“Success… Fame and fortune… They’re all illusions…”
“The Wiz,” the 1978 movie musical.
“You Can’t Win,” also seems sadly prophetic, as Jackson croons: “You can’t win/ You can’t break even/ And you can’t get out of the game… / You get in/ Way over your head/ And you’ve only got yourself to blame…”)
Universal Studios Home Entertainment reissued “The Wiz” a year ago on DVD in a “30th Anniversary Edition” with a bonus soundtrack CD.
“The Wiz” reminds us that the post-Jackson 5, pre-“Thriller”.
“The Wiz” reportedly cost $24 million, making it the most expensive film musical ever made up to that time. It earned only $13.5 million at the box office but had no trouble earning the enmity of critics.
“The Wiz” was scripted by Joel Schumacher, who had just written “Car Wash”
“The Wiz” opens at Thanksgiving in Harlem, where Dorothy is helping prepare a holiday meal for a large crowd of kinfolk. Played by the 34-year-old Ross, Dorothy is a lonely kindergarten teacher; she’s “24 years old and never been south of 125th Street,” according to worried Aunt Emma (Theresa Merritt).
When Dorothy chases her little dog, Toto, out into the blizzardy streets, she is swept up by a snowy whirlwind — apparently created by the magical breath of Glinda the Good (Lena Horne) — and deposited on a stylized urban playground in the land of Oz, where graffitied silhouettes peel themselves from the wall and introduce themselves as Munchkins. They tell the scared Dorothy that “the Wiz” may be able to “cipher” a way for her to return home.
Following a sometimes crumbling yellow brick road through an almost apocalyptic-looking urban landscape (Albert Whitlock’s special effects and matte paintings are the highlights of the movie), Dorothy meets such characters as the Scarecrow (“ol’ garbage guts” is stuffed with shredded books, from which he plucks inspirational quotations); the Coney Island Tinman (created from beer cans and other junk), who describes himself as a “two-bit carny hustler” (“Nobody’s home in Soulville,” he says, thumping his empty chest); and the Cowardly Lion, who had disguised himself as one of the stone lions outside the New York public library (and whose real name is “Fleetwood Coupe de Ville,” we are told). Ted Ross, a Tony-winner for his stage performance — and just about the only actor carried over from the Broadway production — plays the Lion.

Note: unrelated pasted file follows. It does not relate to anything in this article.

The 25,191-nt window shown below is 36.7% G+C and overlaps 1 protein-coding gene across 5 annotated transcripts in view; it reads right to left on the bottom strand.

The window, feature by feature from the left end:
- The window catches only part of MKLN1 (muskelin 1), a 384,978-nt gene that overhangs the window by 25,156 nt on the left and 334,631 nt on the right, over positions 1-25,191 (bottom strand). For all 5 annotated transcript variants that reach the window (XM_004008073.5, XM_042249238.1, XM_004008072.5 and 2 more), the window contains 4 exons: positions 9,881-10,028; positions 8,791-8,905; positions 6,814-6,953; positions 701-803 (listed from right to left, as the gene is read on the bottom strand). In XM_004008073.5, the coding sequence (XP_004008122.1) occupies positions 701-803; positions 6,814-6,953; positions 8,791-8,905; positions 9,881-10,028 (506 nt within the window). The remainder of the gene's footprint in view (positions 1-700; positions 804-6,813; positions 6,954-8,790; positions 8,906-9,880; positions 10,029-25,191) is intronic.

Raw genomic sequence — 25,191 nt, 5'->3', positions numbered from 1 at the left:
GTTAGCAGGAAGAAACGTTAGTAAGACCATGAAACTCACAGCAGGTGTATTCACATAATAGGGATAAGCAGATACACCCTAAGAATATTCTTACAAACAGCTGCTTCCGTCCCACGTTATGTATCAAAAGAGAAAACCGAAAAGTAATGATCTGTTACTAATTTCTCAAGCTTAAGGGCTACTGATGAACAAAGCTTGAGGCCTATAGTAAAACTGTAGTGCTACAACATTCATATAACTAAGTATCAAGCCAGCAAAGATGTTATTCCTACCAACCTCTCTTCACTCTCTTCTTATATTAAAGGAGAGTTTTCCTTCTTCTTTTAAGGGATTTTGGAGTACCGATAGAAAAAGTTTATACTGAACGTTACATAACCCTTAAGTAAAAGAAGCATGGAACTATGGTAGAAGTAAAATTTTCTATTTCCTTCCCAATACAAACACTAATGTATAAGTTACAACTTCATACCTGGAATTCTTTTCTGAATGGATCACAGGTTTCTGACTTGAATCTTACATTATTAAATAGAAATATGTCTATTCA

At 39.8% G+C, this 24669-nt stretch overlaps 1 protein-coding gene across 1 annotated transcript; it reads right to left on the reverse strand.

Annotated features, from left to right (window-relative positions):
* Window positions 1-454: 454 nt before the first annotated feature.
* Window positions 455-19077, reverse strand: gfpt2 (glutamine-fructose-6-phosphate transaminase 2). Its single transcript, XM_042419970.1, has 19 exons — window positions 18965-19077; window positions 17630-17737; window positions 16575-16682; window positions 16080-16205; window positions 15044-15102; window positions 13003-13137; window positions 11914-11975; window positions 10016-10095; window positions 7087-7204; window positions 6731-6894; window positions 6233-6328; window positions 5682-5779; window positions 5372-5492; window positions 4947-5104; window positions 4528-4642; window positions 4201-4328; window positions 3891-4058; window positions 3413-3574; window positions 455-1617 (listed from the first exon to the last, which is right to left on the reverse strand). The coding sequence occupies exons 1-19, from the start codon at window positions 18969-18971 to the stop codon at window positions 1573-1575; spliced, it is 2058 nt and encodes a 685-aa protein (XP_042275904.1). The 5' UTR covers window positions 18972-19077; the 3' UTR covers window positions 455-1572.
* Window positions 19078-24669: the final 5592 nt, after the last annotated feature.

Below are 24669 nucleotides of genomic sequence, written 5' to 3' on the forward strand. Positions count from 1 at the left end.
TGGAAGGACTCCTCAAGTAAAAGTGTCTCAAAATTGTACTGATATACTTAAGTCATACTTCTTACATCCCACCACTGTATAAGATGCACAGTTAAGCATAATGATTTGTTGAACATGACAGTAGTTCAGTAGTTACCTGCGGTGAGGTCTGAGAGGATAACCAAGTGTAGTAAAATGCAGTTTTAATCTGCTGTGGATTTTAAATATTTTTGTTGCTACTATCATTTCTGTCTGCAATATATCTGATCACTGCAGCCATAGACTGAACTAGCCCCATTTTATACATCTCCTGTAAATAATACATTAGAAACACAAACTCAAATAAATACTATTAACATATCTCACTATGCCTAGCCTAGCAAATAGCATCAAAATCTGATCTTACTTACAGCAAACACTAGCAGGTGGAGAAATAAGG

Dorothy also encounters the “Flying Monkeys,” depicted as weird, motorcycle-riding simians; a group of pimped-out, Scarecrow-tormenting crows, possibly based on the zoot-suited black crows in Disney’s “Dumbo” (Dorothy calls these crows — played by dancers, with feathery hands and pointy beaks — “jive turkeys”); Evillene (Mabel King, also a Broadway cast member, who played “Mama” Thomas on the sitcom “What’s Happening!!”), a plump wicked witch covered in outlandish baubles who runs a sweat shop; and, eventually, the Wiz (Richard Pryor), who is revealed to be “plain old Herman Smith of Atlantic City… a second-rate politician from District 7.”
Some people interpreted L. Frank Baum’s original 1900 novel, “The Wonderful Wizard of Oz,” as a political metaphor for its times; “The Wiz” is definitely symbolic. As she travels the yellow brick road, Dorothy and her friends have to overcome fantasy versions of what are presented as particular threats to the black community: ignorance (the crows disdain the book learning that the Scarecrow pulls from his insides); vice (the poison poppies of the 1939 movie are re-invented as “Poppy Love,” a neon-lit district of sex clubs and dancing prostitutes); exploitation (the menial work and slave conditions of Evillene’s sweat shop); and what Dorothy calls “negative thinking.” The musical numbers intended to address these themes — “If You Believe in Yourself,” for example — are rather dully staged. The less instructional songs are much more exciting, including the hit, “Ease on Down the Road,” and “Everybody Rejoice/A Brand New Day,” created by Luther Vandross for the film.
Michael Jackson (whose clownish Scarecrow wears a bulbous nose and a Jay Leno-esque chin, courtesy of Stan Winston’s makeup effects department). An inventive and original dancer, Jackson doesn’t get many chances to shine; instead, he has to be content with executing the occasional rubber-limbed wobble or look-at-me spin during Lumet’s many group shots.
The most memorable scene in “The Wiz” may be the scary (for little kids, at least) subway sequence, in which Dorothy and company are menaced by fanged garbage cans and snaky electrical wires that might have escaped from a Sid & Marty Krofft production. As a nightmare of subway anxiety, I’ll take this over the remake of “The Taking of Pelham 1 2 3.” The most memorable shots in “The Wiz,” however, are the briefly seen images of the Oz-ified Manhattan. In one shot, the skyline contains five Chrysler Buildings; in another, the sun that rises over the Big Apple is revealed to be a literal apple. Also impressive is the depiction of the Emerald City as a sort of flashy, gigantic nightspot inhabitated by trend-following fashionistas; the scene was shot in the now-vanished massive plaza of the World Trade Center. Another production-design triumph is the “Wiz” itself”: a large metal head that suggests a stylized bust of Pryor, complete with moving ventriloquist’s dummy-style mouth.
In addition to the soundtrack CD, the DVD includes a vintage, 12-minute behind-the-scenes promotional documentary titled “Wiz on Down the Road” and a trailer.